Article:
Aberrant Colouration in the Atlantic Puffin (Fratercula arctica), the Common Murre (Uria aalge), and the Thick-billed Murre (U. lomvia) from Atlantic Canada

Alexander L Bond, Antony W Diamond


The colour of birds’ plumage and bare parts is an important feature in choice of mate, camouflage, thermoregulation, species recognition, and flight mechanics. Abnormalities in colouration occur in a variety of species and can have important consequences for an individual’s survival and fitness. We present 7 new cases of colouration abnormalities in 3 species of auk (Alcidae) and review previous reports to correctly assign the proper form of abnormality to specimens in museums or photographs. Of the 53 reported colouration abnormalities, we reclassified 42, progressive greying being the most common (18 or 19 cases out of 42, 43–45%), followed by brown (10/42 cases, 24%), in addition to 6 cases of melanism, 4 of dilution, 2 of partial leucism, and 1 likely somatic mutation. Properly describing the form of colour abnormality improves our understanding of the frequency, causes, and consequences of aberrant colouration.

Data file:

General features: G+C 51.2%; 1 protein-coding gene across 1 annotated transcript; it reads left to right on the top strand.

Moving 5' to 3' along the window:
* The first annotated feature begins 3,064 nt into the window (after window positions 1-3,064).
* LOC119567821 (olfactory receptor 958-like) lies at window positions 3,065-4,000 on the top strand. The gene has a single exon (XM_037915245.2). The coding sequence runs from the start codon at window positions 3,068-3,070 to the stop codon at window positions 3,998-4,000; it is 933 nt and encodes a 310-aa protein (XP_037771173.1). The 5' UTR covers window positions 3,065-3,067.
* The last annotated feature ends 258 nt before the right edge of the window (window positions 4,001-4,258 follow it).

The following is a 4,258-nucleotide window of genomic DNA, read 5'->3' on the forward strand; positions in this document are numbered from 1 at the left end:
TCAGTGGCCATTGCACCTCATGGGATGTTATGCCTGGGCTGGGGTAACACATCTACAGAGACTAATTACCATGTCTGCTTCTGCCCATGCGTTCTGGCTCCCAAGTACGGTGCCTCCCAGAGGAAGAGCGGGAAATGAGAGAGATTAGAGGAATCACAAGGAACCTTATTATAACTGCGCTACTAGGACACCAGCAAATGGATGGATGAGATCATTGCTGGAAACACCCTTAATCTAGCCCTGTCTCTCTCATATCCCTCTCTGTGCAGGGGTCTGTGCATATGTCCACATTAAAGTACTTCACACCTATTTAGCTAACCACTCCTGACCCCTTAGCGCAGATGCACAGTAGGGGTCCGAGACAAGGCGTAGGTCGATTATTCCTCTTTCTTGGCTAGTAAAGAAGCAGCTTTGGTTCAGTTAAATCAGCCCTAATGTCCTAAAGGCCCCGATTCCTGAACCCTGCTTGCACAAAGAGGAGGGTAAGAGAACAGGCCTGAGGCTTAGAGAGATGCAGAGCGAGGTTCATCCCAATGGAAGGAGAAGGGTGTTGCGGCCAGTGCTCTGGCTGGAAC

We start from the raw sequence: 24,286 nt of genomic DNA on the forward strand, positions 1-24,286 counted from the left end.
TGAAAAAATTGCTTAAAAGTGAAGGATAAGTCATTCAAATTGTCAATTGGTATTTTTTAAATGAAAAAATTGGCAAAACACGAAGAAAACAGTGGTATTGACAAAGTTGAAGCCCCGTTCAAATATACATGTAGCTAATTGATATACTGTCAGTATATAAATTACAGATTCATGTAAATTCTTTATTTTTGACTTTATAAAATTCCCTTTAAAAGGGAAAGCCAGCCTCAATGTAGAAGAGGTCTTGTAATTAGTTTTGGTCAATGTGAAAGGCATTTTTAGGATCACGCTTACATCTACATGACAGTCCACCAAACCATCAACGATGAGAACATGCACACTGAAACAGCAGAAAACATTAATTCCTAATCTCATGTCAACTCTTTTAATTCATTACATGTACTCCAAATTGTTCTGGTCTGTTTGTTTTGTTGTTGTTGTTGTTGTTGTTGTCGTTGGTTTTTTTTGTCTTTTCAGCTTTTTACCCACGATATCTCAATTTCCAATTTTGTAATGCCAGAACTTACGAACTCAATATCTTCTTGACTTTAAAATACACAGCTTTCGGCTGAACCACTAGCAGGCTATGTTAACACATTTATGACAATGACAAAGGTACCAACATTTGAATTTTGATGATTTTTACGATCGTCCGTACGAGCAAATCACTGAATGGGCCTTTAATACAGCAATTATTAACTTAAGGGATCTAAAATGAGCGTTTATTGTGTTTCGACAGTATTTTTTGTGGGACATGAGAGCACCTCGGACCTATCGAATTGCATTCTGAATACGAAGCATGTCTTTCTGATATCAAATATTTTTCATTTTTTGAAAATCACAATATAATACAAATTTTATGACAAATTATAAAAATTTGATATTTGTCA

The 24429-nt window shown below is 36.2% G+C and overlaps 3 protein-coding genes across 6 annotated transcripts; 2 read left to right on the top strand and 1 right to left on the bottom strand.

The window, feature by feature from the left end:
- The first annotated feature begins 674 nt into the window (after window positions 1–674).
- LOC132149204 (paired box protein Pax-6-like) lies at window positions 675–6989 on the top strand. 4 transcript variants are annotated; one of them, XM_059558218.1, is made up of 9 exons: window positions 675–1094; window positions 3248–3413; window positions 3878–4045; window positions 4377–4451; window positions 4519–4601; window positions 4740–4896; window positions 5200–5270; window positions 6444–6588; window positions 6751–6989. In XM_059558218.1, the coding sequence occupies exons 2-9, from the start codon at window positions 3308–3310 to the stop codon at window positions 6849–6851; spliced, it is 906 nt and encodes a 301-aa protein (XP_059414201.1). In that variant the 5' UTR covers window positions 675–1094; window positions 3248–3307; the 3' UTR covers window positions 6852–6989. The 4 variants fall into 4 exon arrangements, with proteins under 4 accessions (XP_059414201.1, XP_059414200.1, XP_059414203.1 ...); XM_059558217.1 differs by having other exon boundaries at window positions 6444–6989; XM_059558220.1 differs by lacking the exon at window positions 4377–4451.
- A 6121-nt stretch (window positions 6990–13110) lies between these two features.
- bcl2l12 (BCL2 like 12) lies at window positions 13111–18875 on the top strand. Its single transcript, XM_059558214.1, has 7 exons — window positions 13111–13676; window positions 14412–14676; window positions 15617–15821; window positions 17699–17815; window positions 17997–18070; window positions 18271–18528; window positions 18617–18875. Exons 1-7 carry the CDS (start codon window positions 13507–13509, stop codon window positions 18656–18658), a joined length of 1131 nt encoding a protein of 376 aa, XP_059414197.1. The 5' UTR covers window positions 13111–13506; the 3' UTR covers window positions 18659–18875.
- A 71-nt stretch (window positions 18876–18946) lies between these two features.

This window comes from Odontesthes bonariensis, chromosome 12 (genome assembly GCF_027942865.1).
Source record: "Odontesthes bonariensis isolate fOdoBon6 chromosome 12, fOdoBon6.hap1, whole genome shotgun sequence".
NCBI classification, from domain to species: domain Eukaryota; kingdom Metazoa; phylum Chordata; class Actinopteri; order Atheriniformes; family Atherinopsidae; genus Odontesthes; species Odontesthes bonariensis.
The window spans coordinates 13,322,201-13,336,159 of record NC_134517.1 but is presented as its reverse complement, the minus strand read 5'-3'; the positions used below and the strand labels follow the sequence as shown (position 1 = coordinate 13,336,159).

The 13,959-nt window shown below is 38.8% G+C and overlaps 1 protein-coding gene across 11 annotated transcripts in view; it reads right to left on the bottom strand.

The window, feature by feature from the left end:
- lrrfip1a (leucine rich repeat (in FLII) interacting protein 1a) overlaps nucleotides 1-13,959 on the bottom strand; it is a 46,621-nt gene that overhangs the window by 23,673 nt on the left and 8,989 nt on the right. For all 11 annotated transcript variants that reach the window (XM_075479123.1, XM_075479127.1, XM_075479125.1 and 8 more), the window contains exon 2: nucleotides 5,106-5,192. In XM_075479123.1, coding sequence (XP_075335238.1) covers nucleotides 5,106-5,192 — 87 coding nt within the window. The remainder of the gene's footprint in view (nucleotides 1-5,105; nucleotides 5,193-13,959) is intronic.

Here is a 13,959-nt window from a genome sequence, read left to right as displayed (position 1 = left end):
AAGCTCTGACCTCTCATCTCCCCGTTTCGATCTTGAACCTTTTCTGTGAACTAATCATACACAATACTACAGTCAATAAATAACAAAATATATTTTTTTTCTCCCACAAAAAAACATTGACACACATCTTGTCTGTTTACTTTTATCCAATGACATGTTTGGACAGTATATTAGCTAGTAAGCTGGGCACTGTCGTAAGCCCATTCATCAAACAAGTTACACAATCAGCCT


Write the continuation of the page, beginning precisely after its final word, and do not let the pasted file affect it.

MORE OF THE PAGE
Atlantic Puffin; Fratercula arctica; Common Murre; Uria aalge; Thick-billed Murre; Uria lomvia; plumage; colouration; colour aberration; Atlantic Canada

Full Text:

PDF Table S1

DOI: http://dx.doi.org/10.22621/cfn.v130i2.1837

Volumes that are more than six years old are freely available courtesy of the Biodiversity Heritage Library.


Questions or problems with the website? Contact William Halliday (info -at- canadianfieldnaturalist -dot- ca).